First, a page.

"But at the same time, I think a lot of people might have lost hope in the good of people, the good in society. And it's really shitty that it had to be something like this to shed light on the fact that there are still a lot of really, really, really good people out there.
"Over the last few days, I've seen people from opposite ends of the political and cultural spectrum, people from different parts of the U.S., different parts of Oregon, literally people from different walks of life, working hand in hand to help people they don't even know. It gives me a lot of hope."
Two wildfires merge
While the Holiday Farm Fire scorched areas along the McKenzie River, the Lionshead and Beachie Creek fires remain the two largest wildfires burning in Oregon, merging to burn 400,000 acres and seeing entire communities such as Detroit reduced to rubble and ash. Frightening stories of narrow escape and harrowing survival have emerged since.
Among the harrowing stories is the one of the 80 or so Detroit residents and nine firefighters who were caught at a boat dock, both ways out blocked by raining fire, fallen trees and landslides, as reported in The New York Times. When helicopters sent out to rescue them couldn't land amid the winds, they mounted a last defense by placing firefighting trucks as their blockades. Only then did a U.S. Forest Service member find and clear a logging road with a way out to safety, the NYT story detailed.
Then there's the Detroit dam operator who rode out nearly 60 hours inside the concrete dam while fire engulfed the area around him, as reported by KGW. Then there are the five men who stayed behind and worked tirelessly for days to save parts of the historic Breitenbush Hot Springs—including the 1920s timbered lodge. Nearly half of the facility's buildings burned.
And then there are the unspoken heroes.
Some of the wildland firefighters who are still currently working in the trenches—including those in the Willamette National Forest Santiam River Zone—have also lost their homes. Molly Blackburn is a former U.S. Forest Service employee. Her husband is a USFS crew superintendent who's lived and worked in Detroit in the past and is currently fundraising for those firefighters. Her Gofundme has raised over $7,000 of the $10,000 requested in order to support the crew members who were renting homes within a compound and who lost possessions that would not be covered by homeowners' insurance. Blackburn's own family home, bought by her father in the '70s, was destroyed in the fires—but the fund doesn't benefit them. "They have insurance, the other guys do not. So I'm trying to help them get on their feet once they finish working the fires and come back to nothing."
- Jay Pense
- Chief Rainbow, aka Christina Rainbow Plews, says people thought she was being overzealous when she issued a Level 3 "Go Now" order for Vida and its environs the night the Holiday Farm Fire spread. She's now credited with saving many lives.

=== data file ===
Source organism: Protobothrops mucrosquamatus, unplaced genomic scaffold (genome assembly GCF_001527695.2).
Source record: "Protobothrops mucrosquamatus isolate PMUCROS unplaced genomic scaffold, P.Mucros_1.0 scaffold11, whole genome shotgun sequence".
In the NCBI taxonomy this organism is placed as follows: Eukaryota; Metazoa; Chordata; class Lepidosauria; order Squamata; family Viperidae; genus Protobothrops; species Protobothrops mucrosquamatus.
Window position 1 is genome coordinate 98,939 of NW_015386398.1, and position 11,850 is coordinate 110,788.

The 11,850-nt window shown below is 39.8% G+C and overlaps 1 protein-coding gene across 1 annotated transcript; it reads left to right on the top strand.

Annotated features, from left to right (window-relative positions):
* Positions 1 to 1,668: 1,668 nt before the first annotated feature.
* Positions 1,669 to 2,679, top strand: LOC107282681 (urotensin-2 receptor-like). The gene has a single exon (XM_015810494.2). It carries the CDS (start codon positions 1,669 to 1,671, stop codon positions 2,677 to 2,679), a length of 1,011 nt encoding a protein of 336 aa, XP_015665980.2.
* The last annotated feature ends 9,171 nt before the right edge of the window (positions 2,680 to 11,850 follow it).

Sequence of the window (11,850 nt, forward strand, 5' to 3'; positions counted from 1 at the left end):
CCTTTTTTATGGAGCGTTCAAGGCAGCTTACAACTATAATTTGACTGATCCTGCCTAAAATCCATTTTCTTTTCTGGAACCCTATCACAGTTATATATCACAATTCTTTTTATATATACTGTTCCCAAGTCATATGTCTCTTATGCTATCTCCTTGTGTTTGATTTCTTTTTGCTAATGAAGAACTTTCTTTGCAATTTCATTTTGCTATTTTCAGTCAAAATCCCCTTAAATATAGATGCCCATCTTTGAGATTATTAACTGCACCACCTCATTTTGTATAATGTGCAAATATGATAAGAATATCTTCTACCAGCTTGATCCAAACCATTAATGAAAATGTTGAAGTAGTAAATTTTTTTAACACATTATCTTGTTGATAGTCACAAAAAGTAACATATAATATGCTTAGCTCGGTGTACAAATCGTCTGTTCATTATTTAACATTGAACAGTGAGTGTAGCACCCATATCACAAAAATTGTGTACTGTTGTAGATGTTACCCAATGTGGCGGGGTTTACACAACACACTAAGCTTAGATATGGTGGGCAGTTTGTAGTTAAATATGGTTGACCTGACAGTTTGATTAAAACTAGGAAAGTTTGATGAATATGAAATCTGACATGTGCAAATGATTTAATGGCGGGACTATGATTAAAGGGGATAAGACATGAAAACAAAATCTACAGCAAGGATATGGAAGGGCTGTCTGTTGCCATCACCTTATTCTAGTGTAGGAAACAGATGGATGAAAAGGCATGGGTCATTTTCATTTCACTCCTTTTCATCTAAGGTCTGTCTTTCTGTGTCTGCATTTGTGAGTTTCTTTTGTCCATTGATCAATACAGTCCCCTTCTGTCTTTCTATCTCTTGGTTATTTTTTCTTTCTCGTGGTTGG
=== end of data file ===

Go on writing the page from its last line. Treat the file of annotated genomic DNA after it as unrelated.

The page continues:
Blackburn is dismayed at the extent of the wildfires this year, filled with the knowledge that her husband, who heads a 20-person crew, feeds her. "It's widespread and intense," she says, adding that she knows he doesn't usually tell her to the extent of the devastation so as not to cause her to worry too much.
"My stomach turns as I imagine the fire cresting the hill to the east of our home," Blackburn said. "I imagine the heat and gases from the fire blasting the glass in the kitchen and dining room, allowing the fire to enter our home uninvited. The flames licking and searching for fuel. The art my mom collected. The furniture my dad built. The photos bubbling and crumpling to ash. My sister's prom dresses, my childhood teddy, Crunchy....Christmas ornaments, fly rods, drawings, letters. My dad's Purple Heart and the blood-soaked letter from my grandma he had in his pocket on the day he got shot in Vietnam. Every day, I'm reminded of things lost in the fire."
Blackburn's family, she says, won't be returning to rebuild.
"My mom says she's done. It's something I've always worried about and it finally happened—and though she loves the area and that house, she says, 'I can't go back there and rebuild everything.' Which is extremely sad. My daughter is three and a half and she won't ever see it as I saw it in my lifetime. How magical that area is. Was. It's just so heartbreaking."
Extreme wildfires: a new normal?
Is the magnitude of these wildfires a once-in-a-generation event of historic and devastating consequences that won't be seen again this generation? Many climate scientists, researchers and Oregon residents resoundingly say no.